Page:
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Climate responsibility: the UN Climate Summit, 23rd September 2014

by Dr Robin Tennant-Wood

UN Secretary-General, Ban-Ki Moon, called for “all hands on deck…

The human environmental and financial cost of climate change is fast becoming unbearable.”

US President, Barack Obama, said, “We are the first generation to feel the effect of climate change and the last generation who can do something about it.”

Kathy Jetnil-Kijiner, a poet from the Marshall Islands, representing civil society, recited one of her poems, a moving letter to her child evoking a situation that could have been avoided but was not.

Australia’s representative, Foreign Minister, Julie Bishop, said that Australia was balancing economic growth with climate change and was responsible for only 1.5% of global emissions.

Spot the difference?

Australia has long hid behind semantics in order to avoid climate change responsibility. By global standards our population is small and it stands to reason that as a result our overall contribution to global emissions will be small. However, what Ms Bishop (and others before her) have carefully skirted around is that we are the highest per capita greenhouse gas emitter in the OECD. As a major coal-producing nation, each time we send a shipload of coal offshore, we are exporting harm. Where does the line of accountability lie? What Ms Bishop also ignored was the somewhat alarming figure that since the government repeal of Labor’s carbon tax, Australian emissions have increased 8%. That’s 8% on top of already unsustainable emission levels in the space of three months.

As a wealthy, developed nation, Australia has had for many years the opportunity to be a leader in climate change action. Instead, successive governments have chosen to quibble about targets, claim that doing anything would harm the economy and, like the sneaky troublemaker in the schoolyard, deny all responsibility. “It wasn’t me, Miss, it was someone else. I wasn’t even there.”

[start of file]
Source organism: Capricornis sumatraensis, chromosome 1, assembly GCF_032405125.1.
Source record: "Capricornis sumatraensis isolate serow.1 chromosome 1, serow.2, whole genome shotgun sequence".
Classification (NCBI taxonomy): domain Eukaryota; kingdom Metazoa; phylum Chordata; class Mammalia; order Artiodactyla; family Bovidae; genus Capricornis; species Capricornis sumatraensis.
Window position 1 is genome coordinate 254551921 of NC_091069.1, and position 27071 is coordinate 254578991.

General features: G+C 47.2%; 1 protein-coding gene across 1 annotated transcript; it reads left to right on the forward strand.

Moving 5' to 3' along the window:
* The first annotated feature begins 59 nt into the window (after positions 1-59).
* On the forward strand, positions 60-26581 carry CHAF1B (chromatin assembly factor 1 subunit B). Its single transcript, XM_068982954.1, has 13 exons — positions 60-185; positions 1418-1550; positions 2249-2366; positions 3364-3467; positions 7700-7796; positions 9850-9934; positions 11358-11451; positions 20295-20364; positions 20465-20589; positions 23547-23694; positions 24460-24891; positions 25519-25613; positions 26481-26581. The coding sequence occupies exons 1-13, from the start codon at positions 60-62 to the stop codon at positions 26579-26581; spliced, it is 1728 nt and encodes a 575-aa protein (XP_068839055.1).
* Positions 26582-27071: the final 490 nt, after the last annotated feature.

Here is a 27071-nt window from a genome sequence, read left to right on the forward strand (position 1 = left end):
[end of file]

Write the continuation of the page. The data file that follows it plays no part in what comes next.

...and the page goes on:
In 1997 John Howard sent his Environment Minister, Robert Hill, to Kyoto to plead Australia’s case as an industrially developing nation with a need to increase, not decrease emissions. Ten years of inaction later, Kevin Rudd came to power with his grandiose statement that “Climate change is the greatest moral challenge of our time.” He then proceeded to do nothing about it beyond the now infamous ‘pink batt’ project. Julia Gillard ushered in the carbon tax after saying she wouldn’t and only then after agreeing to the terms set by the Greens in return for minority government support, and earned scathing condemnation for the remainder of her term. Abbott’s “climate change is crap” line may well go down in history as one of the most idiotic things ever uttered by a politician, but it nonetheless accurately underpins his government’s approach.

What our governments have consistently failed to grasp is that climate change will end economic growth. Australian agriculture is already on the brink, increased frequency and severity of cyclones and bushfires will push insurance higher and the cost to the government in maintaining basic infrastructure alone in vulnerable areas will be crippling. As the coastal strip becomes more vulnerable to sea level rise what responsibility will the government take for resettling people from, say, the canal developments on the Gold Coast or shifting port facilities in Port Kembla, Newcastle or Gladstone?

While the government is considering lowering the Renewable Energy Target from 20% renewable energy by 2020 in order to boost the production of coal-fired energy, mining companies are cutting jobs.

As the ‘big fish’ in the relatively small pond of the South Pacific, our neighbours look to Australia for regional leadership. Countries that lie only metres above sea level are already disappearing. Within years we will see the first climate change refugees in our region. As the regional leader, and the only industrial nation in the region, as one of the largest coal-producing nations on the planet what will we tell our neighbours when they come ashore seeking a safe place to live?

That we’re balancing climate change with economic growth?

What will Tony Abbott tell his grandchildren? That he balanced climate change with economic growth?

There is no balance.

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